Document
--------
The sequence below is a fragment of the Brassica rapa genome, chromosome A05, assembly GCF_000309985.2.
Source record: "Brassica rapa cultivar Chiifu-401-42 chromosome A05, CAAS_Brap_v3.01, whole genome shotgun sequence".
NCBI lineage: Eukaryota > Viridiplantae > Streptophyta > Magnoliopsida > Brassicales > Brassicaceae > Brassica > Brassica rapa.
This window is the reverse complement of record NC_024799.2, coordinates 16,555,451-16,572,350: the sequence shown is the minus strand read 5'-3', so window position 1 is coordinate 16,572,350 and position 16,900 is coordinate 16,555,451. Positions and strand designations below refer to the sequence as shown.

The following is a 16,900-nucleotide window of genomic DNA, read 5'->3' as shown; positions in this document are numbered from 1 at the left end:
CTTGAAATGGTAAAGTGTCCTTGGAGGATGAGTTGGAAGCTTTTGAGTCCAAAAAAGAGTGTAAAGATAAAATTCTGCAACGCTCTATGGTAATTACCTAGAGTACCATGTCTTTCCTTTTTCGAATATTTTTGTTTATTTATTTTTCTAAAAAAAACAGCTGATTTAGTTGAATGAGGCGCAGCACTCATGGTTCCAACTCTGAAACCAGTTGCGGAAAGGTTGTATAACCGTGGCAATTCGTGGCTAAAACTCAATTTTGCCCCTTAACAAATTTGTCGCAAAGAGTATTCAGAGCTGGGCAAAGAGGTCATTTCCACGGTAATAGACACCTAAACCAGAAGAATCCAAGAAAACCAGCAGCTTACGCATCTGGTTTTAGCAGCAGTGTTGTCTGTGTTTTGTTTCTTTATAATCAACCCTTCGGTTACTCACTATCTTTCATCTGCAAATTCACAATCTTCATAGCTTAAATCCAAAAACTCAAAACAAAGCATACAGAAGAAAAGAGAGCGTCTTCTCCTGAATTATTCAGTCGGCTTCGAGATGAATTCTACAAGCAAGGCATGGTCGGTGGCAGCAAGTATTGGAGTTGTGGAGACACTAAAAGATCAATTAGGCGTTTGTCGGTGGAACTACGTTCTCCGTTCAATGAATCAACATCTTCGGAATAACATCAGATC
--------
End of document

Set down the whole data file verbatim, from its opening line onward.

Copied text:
The sequence below is a fragment of the Brassica rapa genome, chromosome A05, assembly GCF_000309985.2.
Source record: "Brassica rapa cultivar Chiifu-401-42 chromosome A05, CAAS_Brap_v3.01, whole genome shotgun sequence".
NCBI lineage: Eukaryota > Viridiplantae > Streptophyta > Magnoliopsida > Brassicales > Brassicaceae > Brassica > Brassica rapa.
This window is the reverse complement of record NC_024799.2, coordinates 16,555,451-16,572,350: the sequence shown is the minus strand read 5'-3', so window position 1 is coordinate 16,572,350 and position 16,900 is coordinate 16,555,451. Positions and strand designations below refer to the sequence as shown.

The following is a 16,900-nucleotide window of genomic DNA, read 5'->3' as shown; positions in this document are numbered from 1 at the left end:
CTTGAAATGGTAAAGTGTCCTTGGAGGATGAGTTGGAAGCTTTTGAGTCCAAAAAAGAGTGTAAAGATAAAATTCTGCAACGCTCTATGGTAATTACCTAGAGTACCATGTCTTTCCTTTTTCGAATATTTTTGTTTATTTATTTTTCTAAAAAAAACAGCTGATTTAGTTGAATGAGGCGCAGCACTCATGGTTCCAACTCTGAAACCAGTTGCGGAAAGGTTGTATAACCGTGGCAATTCGTGGCTAAAACTCAATTTTGCCCCTTAACAAATTTGTCGCAAAGAGTATTCAGAGCTGGGCAAAGAGGTCATTTCCACGGTAATAGACACCTAAACCAGAAGAATCCAAGAAAACCAGCAGCTTACGCATCTGGTTTTAGCAGCAGTGTTGTCTGTGTTTTGTTTCTTTATAATCAACCCTTCGGTTACTCACTATCTTTCATCTGCAAATTCACAATCTTCATAGCTTAAATCCAAAAACTCAAAACAAAGCATACAGAAGAAAAGAGAGCGTCTTCTCCTGAATTATTCAGTCGGCTTCGAGATGAATTCTACAAGCAAGGCATGGTCGGTGGCAGCAAGTATTGGAGTTGTGGAGACACTAAAAGATCAATTAGGCGTTTGTCGGTGGAACTACGTTCTCCGTTCAATGAATCAACATCTTCGGAATAACATCAGATC